Some common themes in the book are:

Care giving responsibilities:

Local or long distance caregiving?

Alone in acting as a caregiver or shared responsibility?

Potential tasks: financial care, physical care, respite, paid caregivers, volunteers, professional assistance.

Caregiving profiles:

Some quit their jobs to provide caregiving to a spouse or other family member. Some are trying to balance work with raising a family and caregiving (sandwich generation), some are alone in their caregiving role while others have siblings or other family member’s support/assistance. Some are caregiving locally and some long distance.  It is difficult to watch a parent, spouse, child or friend deteriorate and age, just as it is difficult for the person this is happening to, to admit they are aging and deteriorating, and need help.

Roles and Responsibilities:

If you can, define what the person needs assistance with: IADL’s Instrumental Activities of Daily Living; cleaning, meal preparation, shopping, transportation, finances, medical appointments, medication management, communication and/or ADL’s- Activities of Daily Living; bathing, toileting, dressing, feeding, ambulating(mobility). Determine who is assisting with what and whether the individual in question will allow the assistance.

Caregiver emotions and need for self-care:

This to me should be a no brainer; everyone needs some help and should be open to accepting and asking, but it is not easy for everyone to do so.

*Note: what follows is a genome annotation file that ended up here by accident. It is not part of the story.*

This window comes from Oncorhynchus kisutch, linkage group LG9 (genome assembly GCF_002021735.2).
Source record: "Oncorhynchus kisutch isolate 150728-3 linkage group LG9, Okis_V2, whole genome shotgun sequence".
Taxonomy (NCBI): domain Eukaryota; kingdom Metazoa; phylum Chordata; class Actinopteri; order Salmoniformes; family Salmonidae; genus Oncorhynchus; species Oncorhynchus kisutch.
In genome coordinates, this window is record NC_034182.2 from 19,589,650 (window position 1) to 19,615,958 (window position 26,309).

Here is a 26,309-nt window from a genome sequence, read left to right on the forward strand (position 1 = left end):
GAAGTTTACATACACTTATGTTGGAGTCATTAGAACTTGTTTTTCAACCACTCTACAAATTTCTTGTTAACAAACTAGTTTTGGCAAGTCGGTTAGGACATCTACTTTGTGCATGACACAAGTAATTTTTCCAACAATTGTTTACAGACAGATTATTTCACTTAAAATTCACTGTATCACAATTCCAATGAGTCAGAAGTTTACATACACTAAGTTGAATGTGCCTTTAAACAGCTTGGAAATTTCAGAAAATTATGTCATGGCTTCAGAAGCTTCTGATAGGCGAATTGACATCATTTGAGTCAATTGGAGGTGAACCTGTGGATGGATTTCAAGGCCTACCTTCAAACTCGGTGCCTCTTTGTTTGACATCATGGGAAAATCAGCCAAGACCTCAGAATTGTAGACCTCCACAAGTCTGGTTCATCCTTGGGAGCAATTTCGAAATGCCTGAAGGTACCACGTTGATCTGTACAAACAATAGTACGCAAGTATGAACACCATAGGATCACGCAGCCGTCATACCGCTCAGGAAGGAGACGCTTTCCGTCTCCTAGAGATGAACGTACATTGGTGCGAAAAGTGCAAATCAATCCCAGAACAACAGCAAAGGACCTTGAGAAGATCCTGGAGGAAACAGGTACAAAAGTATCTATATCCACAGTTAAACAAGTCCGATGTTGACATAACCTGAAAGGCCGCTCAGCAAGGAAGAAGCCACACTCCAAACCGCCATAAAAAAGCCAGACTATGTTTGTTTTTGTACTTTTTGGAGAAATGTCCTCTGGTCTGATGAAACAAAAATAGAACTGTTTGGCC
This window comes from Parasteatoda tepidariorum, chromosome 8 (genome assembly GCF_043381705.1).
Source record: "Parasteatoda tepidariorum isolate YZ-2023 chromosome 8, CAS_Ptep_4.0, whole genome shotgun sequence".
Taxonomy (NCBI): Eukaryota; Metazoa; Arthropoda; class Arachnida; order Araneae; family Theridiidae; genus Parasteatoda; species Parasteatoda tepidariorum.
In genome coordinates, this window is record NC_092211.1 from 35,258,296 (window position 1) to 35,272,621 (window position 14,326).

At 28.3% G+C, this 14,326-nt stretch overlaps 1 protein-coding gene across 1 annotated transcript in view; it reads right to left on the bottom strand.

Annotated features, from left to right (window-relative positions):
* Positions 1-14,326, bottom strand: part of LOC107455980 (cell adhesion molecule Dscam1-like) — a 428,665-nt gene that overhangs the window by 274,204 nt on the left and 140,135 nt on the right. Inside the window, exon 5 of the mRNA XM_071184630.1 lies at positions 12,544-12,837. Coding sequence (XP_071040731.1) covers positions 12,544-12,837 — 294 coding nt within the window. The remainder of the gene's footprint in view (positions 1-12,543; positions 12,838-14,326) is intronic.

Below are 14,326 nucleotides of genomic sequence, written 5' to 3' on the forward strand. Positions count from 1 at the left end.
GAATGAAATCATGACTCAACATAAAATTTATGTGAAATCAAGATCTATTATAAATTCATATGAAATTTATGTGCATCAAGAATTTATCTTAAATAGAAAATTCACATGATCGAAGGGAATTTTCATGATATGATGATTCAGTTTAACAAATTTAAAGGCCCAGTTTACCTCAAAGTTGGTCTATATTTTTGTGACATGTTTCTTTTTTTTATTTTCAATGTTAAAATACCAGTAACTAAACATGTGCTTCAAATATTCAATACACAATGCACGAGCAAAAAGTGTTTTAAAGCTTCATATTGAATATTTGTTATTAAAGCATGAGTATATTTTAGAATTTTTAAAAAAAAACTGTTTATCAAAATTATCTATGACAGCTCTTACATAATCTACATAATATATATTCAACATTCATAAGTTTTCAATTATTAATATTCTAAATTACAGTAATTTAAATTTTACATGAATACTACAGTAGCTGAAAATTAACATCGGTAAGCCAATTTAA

Self-care should be regularly scheduled as much as possible into the daily and weekly routine.

  • Arrange or accept assistance from family, friends, agencies/organizations, paid companions or homecare workers, and perhaps volunteers.
  • Take vacations or days off if you cannot go away on vacation (financial reasons, other commitments)
  • Give yourself a night off every once in a while.
  • Schedule your own appointments and keep them for medical reasons and check-ups, beauty salon appointments, to go grocery shopping, etc.

Regarding emotions and support for the caregiver:

  • Look into support groups whether run by professionals or volunteers.
  • Seek assistance of a counselor or therapist if you think it would help.
  • Call or schedule coffee breaks or lunches out with friends to talk.

Family Relations:

Communication is important between family members, between professionals and family, between other caregivers, and one person needs to be the designated person as the main contact. As a professional, I can state it is easier to have one family member to talk to, to share information with. If a phone call will not work or is not possible, then a group email addressed to the main contact with the other family members cc’d is another option. This way everyone is in the loop and aware of what is happening and the information is written.